Once again, there are signs of growing xenophobia in South Africa. Despite the lives lost in previous waves of violence, the country has still not learned this painful lesson.
It’s a familiar escalating narrative: vigilante groups accuses foreign migrants of local crime and go on attack, the government blames “criminal elements,” the public marches against xenophobia, and little more is done to prevent future violence. In frustration, Nigeria has gone straight to the African Union to urge the continental body to step in before previous years’ killings are repeated, according to a media report on Feb. 21.
Earlier this month, South Africans accusing foreigners of bringing drugs and prostitution to their neighborhood torched the homes of African migrants. Johannesburg’s mayor accompanied police on a subsequent raid of the area, apparently making good on an election promise to rid the city of crime and people who are here “illegally.”
That sentiment spread to Pretoria, where foreign-owned shops were looted overnight on Feb. 20. Now, a group of “concerned” South African citizens are reportedly planning a march on Feb. 24 with xenophobic undertones that have alarmed the African Diaspora Forum.
“We write to you so that when South Africa experiences a repeat of the 2008 xenophobic violence which left at least 62 people dead, you will not be surprised,” the forum said in a letter, urging South Africa’s president to act.
The 2008 wave of attacks left thousands displaced, 342 immigrant-owned shops looted and 213 burned down. The violence and hate was captured with the image of a Mozambican man burned alive.
The shame was quickly forgotten and again in 2015, Zulu King Goodwill Zwelithini’s comments that foreigners should “pack their bags” and leave, sparked violence that ended once South Africa deployed the army. At least five people were killed and nearly 2,000 migrants forced into refugee camps, again.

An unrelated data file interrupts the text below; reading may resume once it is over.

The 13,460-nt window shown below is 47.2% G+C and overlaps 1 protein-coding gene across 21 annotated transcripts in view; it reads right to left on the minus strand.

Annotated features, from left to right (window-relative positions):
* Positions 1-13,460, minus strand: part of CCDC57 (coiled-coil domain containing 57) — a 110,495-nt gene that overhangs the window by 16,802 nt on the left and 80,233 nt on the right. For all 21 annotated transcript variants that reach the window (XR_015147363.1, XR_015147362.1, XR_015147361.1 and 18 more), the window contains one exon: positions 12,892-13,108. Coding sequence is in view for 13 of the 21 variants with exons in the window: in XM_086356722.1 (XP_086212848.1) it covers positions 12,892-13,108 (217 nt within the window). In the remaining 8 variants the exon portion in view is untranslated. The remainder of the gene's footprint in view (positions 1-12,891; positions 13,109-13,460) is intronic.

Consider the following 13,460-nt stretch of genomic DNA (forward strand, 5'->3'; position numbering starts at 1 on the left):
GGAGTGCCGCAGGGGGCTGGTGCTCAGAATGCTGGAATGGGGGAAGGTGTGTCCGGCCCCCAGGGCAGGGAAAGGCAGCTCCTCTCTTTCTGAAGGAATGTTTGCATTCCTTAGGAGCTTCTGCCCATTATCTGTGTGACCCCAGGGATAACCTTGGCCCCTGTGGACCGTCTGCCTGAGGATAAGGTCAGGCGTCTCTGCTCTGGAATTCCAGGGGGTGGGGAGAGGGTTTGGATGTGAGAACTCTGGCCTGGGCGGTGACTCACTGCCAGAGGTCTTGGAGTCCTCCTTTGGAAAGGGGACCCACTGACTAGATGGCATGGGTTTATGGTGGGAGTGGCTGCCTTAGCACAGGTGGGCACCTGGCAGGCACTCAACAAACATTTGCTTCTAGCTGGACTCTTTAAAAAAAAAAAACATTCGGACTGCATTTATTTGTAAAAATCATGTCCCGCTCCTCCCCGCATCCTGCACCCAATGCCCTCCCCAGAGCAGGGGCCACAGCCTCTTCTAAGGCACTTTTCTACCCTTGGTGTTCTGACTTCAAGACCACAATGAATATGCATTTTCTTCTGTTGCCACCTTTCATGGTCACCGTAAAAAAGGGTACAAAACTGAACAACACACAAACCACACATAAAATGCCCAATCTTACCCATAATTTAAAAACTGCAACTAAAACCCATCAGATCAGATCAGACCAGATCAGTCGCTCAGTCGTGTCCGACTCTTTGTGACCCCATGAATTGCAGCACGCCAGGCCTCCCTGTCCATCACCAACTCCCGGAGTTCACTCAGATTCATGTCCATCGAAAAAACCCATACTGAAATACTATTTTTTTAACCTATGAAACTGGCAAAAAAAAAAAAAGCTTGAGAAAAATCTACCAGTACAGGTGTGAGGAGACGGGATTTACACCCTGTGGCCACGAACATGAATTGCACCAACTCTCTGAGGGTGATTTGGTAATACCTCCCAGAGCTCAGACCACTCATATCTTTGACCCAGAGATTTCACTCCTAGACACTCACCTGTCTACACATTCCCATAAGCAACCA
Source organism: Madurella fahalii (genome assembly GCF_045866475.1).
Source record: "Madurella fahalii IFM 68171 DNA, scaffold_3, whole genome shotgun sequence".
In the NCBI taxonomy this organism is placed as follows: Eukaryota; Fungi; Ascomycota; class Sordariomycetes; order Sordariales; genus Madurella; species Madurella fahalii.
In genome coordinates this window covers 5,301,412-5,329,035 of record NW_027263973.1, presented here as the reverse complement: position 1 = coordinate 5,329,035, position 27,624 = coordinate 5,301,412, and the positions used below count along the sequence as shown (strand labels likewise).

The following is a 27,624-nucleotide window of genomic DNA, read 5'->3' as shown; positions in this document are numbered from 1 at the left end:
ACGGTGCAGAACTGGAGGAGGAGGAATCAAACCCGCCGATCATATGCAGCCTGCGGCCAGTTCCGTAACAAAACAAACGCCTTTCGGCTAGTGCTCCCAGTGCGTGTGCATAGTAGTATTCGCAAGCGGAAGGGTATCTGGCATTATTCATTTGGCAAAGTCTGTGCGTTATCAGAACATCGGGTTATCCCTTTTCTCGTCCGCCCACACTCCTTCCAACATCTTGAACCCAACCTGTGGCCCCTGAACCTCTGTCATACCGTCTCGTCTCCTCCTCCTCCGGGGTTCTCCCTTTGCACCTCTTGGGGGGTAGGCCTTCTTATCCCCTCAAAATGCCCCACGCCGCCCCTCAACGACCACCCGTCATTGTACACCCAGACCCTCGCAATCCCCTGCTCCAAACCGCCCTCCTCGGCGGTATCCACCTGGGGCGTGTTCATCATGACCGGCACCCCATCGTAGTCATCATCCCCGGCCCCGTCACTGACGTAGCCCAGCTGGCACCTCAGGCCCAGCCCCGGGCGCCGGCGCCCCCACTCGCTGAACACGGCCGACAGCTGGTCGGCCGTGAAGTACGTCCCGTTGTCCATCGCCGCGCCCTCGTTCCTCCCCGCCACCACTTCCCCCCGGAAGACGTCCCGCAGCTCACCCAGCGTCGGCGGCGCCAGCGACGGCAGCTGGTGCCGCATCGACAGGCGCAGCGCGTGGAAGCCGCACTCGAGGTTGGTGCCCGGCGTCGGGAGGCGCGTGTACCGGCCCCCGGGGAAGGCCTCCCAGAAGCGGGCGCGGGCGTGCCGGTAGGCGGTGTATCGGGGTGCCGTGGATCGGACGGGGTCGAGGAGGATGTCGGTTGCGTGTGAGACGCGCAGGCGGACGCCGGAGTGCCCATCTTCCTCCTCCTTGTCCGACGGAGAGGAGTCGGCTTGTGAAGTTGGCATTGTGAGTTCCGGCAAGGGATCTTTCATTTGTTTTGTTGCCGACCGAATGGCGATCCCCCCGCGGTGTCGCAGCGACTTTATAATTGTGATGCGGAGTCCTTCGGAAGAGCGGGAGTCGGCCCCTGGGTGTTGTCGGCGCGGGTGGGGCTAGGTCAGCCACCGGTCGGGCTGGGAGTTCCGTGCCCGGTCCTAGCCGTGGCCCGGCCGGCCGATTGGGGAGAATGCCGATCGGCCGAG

The death toll from these waves of anti-migrant violence is a very conservative number according to the African Centre for Migration and Society in Johannesburg. The center’s XenoWatch data tracker estimates that there have been almost 360 xenophobic murders since 2008, particularly of Zimbabwean, Mozambicans and Somalis.
There is a history of attacks on foreigners dating back to 1994, when apartheid ended and South Africa billed itself as a “Rainbow Nation” that embraced diversity. African migrants are the most vulnerable, competing for limited resources in the same impoverished areas as most of South Africa’s black majority.
Many have come from volatile countries like Burundi or Somalia, seeking business opportunities from states like Nigeria or Ethiopia, or from nearby neighbors like Mozambique and Zimbabwe.
The violence has been so acute against fellow Africans that the government labeled it Afrophobia. They implored citizens to remember how African nations led the international struggle against apartheid, but often falls on deaf ears of South Africa.
Some Pakistani, Bangladeshi and Chinese migrants, who run businesses in black neighborhoods, have also been targets. These anti-foreigner beliefs are not held by the majority, but the few who do hold these views have succeeded in making the country feel like an “open prison.”
“Different groups experience different types of xenophobia for reasons, depending on their socio-economic activity,” said Jean-Pierre Misago, a researcher with the center. “But the main motivation is always to drive all foreign national from that community.”
The lack of prosecution or any punitive action means this violence will continue to reoccur, he said. In 2008 and again in 2015, the South African government promised to set up special courts, but nothing ever came of it.
Migrants in South Africa are left politically powerless, beholden to willing police commanders, local councilors or non-governmental organizations who will take their case. Politicians at all levels of government will rarely risk being seen to side with foreigners over their own constituents, even when those constituents are part of a mob.
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